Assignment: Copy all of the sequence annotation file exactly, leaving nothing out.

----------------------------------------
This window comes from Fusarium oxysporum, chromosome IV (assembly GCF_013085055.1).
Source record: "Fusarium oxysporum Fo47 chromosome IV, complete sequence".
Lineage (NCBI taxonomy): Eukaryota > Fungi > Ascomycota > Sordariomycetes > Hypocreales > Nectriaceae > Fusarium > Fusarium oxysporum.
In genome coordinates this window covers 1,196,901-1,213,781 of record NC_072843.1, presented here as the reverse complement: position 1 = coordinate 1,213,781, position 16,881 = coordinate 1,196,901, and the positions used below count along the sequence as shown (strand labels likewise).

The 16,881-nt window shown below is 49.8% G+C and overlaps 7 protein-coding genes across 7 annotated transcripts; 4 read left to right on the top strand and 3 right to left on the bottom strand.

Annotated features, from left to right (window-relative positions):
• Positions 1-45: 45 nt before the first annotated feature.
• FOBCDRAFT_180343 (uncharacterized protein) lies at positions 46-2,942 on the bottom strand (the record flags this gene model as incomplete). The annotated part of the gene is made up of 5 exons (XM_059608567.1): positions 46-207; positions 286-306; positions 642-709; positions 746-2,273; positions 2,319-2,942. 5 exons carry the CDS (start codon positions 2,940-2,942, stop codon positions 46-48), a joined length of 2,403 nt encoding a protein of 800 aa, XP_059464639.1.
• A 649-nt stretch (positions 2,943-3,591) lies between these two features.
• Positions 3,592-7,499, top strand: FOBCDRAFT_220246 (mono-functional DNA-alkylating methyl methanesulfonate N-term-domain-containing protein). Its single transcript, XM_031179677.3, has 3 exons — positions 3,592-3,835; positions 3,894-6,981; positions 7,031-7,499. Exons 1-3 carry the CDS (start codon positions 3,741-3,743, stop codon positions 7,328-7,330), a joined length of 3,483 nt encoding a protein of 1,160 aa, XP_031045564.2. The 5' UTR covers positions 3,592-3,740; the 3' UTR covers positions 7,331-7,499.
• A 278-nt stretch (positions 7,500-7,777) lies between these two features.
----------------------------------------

This window comes from Fusarium oxysporum, chromosome IV (assembly GCF_013085055.1).
Source record: "Fusarium oxysporum Fo47 chromosome IV, complete sequence".
Lineage (NCBI taxonomy): Eukaryota > Fungi > Ascomycota > Sordariomycetes > Hypocreales > Nectriaceae > Fusarium > Fusarium oxysporum.
In genome coordinates this window covers 1,196,901-1,213,781 of record NC_072843.1, presented here as the reverse complement: position 1 = coordinate 1,213,781, position 16,881 = coordinate 1,196,901, and the positions used below count along the sequence as shown (strand labels likewise).

The 16,881-nt window shown below is 49.8% G+C and overlaps 7 protein-coding genes across 7 annotated transcripts; 4 read left to right on the top strand and 3 right to left on the bottom strand.

Annotated features, from left to right (window-relative positions):
• Positions 1-45: 45 nt before the first annotated feature.
• FOBCDRAFT_180343 (uncharacterized protein) lies at positions 46-2,942 on the bottom strand (the record flags this gene model as incomplete). The annotated part of the gene is made up of 5 exons (XM_059608567.1): positions 46-207; positions 286-306; positions 642-709; positions 746-2,273; positions 2,319-2,942. 5 exons carry the CDS (start codon positions 2,940-2,942, stop codon positions 46-48), a joined length of 2,403 nt encoding a protein of 800 aa, XP_059464639.1.
• A 649-nt stretch (positions 2,943-3,591) lies between these two features.
• Positions 3,592-7,499, top strand: FOBCDRAFT_220246 (mono-functional DNA-alkylating methyl methanesulfonate N-term-domain-containing protein). Its single transcript, XM_031179677.3, has 3 exons — positions 3,592-3,835; positions 3,894-6,981; positions 7,031-7,499. Exons 1-3 carry the CDS (start codon positions 3,741-3,743, stop codon positions 7,328-7,330), a joined length of 3,483 nt encoding a protein of 1,160 aa, XP_031045564.2. The 5' UTR covers positions 3,592-3,740; the 3' UTR covers positions 7,331-7,499.
• A 278-nt stretch (positions 7,500-7,777) lies between these two features.